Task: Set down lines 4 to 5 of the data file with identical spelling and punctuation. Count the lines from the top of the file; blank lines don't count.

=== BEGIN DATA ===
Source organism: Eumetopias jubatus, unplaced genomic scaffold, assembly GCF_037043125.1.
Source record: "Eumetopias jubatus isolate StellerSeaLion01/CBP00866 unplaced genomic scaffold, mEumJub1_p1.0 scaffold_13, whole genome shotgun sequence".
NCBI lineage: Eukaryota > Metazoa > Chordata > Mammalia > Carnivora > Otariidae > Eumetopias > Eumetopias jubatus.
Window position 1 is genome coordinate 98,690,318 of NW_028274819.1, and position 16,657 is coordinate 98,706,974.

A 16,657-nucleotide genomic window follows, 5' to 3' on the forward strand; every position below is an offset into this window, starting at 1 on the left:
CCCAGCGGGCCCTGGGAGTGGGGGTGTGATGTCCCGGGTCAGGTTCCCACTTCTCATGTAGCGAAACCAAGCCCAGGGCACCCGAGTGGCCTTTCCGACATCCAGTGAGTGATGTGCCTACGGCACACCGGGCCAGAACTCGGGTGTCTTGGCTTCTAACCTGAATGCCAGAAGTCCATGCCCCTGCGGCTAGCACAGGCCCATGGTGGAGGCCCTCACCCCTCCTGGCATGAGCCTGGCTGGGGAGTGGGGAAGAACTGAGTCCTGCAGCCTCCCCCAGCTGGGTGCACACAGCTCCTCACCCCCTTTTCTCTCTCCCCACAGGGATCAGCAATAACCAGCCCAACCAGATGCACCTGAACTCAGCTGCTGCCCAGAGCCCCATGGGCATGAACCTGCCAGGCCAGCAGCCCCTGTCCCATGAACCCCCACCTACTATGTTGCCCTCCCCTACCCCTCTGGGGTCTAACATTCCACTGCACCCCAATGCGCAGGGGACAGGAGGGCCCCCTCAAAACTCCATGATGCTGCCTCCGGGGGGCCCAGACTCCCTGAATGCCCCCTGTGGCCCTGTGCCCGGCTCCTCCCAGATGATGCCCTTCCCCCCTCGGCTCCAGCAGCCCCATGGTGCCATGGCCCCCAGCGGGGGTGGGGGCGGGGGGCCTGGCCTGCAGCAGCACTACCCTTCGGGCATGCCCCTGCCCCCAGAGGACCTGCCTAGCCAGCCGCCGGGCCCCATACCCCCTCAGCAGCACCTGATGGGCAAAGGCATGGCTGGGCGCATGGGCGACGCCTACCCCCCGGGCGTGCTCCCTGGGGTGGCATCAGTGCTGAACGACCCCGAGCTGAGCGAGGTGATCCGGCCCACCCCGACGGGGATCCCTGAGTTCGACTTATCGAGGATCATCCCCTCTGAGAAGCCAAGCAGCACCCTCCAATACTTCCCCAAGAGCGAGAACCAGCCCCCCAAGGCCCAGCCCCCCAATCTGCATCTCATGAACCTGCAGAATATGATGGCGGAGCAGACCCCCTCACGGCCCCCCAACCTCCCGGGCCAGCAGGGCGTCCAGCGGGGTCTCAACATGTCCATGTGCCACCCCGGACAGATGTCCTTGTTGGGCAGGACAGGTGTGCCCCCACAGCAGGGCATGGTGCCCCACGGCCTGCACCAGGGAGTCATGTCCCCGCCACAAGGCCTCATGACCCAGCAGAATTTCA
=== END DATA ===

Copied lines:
Window position 1 is genome coordinate 98,690,318 of NW_028274819.1, and position 16,657 is coordinate 98,706,974.

A 16,657-nucleotide genomic window follows, 5' to 3' on the forward strand; every position below is an offset into this window, starting at 1 on the left: